Set in the heart of Europe is one of the oldest capitals in the world. Prague, known for its winding streets decorated with Romanesque chapels and gothic cathedrals, is a haven for architects because of the artistic and diverse styles of the structures.
One of the major factors Prague contains a lot of scenic structures is because of its history. Exploring Prague is a great way to learn more about the history of the people, most especially the Jews.
To make the most of your visit to the golden city, here are the top destinations you should include in your itinerary:
One of the most visited sites in Prague is the Jewish Quarter. This ghetto is dated from the 13th century and has one of the most torrid stories about Jews.
This historical site became a resettling place for the Jewish people who were ordered to stay in one area. For many centuries, the Jews in Prague were not allowed to live anywhere else, and with the arrivals of expelled Jews from Germany, Austria, and Spain, the place became very crowded.
It experienced another problem when most of the structures were destroyed. Fortunately, there are still sites that remain strong today.
Currently, the Josefov is maintained by the Jewish Museum of Prague including six other synagogues, a ceremonial hall, and the Old Jewish Cemetery.
(Narrow streets of the ghetto, demolished between 1893 and 1913) PhotoCredit: https://en.wikipedia.org/wiki/Josefov#/media/File:V10p163001_Prague.jpg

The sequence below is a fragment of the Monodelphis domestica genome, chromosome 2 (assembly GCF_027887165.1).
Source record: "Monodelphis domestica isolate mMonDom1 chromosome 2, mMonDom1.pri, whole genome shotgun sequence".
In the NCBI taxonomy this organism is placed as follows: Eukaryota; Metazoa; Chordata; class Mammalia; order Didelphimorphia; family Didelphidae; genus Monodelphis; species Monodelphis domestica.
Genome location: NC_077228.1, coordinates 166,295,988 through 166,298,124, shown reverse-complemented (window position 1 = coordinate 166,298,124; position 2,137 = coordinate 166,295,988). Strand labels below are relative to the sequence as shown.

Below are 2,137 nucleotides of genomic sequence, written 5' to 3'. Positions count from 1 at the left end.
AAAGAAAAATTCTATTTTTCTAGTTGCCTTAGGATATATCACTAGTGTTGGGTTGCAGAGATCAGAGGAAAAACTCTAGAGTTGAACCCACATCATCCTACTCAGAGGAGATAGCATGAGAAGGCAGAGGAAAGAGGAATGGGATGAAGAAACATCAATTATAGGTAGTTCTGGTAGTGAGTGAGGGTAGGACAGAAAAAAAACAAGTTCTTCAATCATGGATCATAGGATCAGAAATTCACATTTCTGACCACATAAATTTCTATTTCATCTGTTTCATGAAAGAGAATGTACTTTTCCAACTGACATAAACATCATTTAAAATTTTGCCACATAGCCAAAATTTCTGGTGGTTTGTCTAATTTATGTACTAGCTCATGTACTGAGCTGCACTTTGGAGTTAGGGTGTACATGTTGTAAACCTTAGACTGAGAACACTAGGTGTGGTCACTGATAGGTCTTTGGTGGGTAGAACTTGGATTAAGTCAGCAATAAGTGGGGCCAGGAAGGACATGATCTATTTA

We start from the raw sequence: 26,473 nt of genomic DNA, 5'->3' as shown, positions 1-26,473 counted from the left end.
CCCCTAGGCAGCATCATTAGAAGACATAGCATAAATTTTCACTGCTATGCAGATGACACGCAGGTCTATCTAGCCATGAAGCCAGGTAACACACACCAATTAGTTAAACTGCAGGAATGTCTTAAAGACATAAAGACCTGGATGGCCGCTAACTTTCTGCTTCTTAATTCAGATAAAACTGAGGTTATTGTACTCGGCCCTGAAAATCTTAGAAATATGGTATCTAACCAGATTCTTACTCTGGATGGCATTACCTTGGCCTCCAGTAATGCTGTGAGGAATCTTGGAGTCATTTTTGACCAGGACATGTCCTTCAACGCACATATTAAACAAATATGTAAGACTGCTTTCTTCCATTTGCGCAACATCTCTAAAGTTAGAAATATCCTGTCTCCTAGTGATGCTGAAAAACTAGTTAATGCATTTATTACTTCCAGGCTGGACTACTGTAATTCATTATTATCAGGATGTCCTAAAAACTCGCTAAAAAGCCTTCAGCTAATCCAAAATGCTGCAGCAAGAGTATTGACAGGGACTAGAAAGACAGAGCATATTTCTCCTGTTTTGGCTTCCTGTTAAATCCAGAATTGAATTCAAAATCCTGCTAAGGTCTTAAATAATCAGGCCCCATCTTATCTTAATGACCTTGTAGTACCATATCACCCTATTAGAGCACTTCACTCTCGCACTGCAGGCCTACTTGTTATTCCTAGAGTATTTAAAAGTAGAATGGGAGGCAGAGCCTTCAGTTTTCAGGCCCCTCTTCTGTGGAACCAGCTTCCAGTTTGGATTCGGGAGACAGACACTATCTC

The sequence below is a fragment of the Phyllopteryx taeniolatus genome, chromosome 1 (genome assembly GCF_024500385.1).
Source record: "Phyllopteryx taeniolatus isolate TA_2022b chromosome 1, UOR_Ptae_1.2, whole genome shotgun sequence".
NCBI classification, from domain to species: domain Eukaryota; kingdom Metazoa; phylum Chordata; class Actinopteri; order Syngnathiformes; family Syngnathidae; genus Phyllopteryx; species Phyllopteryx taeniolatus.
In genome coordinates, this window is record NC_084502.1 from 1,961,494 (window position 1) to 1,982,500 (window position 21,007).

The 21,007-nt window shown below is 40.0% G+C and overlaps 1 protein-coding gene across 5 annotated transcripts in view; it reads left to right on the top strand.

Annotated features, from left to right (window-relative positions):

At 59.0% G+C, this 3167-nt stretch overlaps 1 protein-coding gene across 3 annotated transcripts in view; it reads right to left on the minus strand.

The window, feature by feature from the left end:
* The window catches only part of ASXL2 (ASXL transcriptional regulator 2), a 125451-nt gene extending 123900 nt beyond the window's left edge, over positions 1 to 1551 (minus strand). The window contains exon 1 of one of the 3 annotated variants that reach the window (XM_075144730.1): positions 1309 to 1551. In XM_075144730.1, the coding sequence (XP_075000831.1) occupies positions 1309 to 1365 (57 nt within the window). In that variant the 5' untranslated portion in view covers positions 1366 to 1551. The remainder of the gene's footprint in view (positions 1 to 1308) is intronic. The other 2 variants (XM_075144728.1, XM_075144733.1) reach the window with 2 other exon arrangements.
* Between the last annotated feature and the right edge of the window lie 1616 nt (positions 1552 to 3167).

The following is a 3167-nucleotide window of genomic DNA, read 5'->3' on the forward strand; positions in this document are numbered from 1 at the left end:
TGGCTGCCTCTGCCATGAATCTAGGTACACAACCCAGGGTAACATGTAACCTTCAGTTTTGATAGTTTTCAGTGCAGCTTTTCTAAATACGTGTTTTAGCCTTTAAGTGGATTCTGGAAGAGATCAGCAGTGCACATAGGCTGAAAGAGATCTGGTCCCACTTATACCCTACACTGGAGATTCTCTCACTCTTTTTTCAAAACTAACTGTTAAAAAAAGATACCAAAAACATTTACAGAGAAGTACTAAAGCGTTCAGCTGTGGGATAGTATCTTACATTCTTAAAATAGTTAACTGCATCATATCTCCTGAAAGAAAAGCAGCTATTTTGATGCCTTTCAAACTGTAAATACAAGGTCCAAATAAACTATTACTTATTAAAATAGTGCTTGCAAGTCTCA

The Synagogues in the Jewish Museum of Prague
As mentioned earlier, the synagogues are maintained by the Jewish Museum of Prague as a permanent exhibition.
The synagogues include:
The Maisel Synagogue – Built in 1592, this synagogue symbolizes the golden age of Prague ghetto.
Pinkas Synagogue – This synagogue also serves as a memorial of almost 80,000 Jewish victims of Shoah from Bohemia and Moravia.
Klausen Synagogue – This synagogue is a now an interactive museum which highlights Jewish festivals and traditions.
Spanish Synagogue – Built in 1868, the Spanish synagogue is the newest synagogue in Prague. It has a beautiful Moorish interior adding more emphasis on Jewish history in the Czech Republic.
The Old Synagogue – Another notable site to visit is the “Altneuschul” or the Old Synagogue. This synagogue is around 700 hundred years old, making it the oldest synagogue in Europe. In fact, it is also the oldest medieval synagogue as well.
You can celebrate your Shabbat here together with the local Jewish community.
Did you know that we also have custom tour services? It is available all year round for 2 or more people!
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Learn more by clicking here: http://www.kosherxtours.com, and if you have more questions, don’t hesitate to contact us!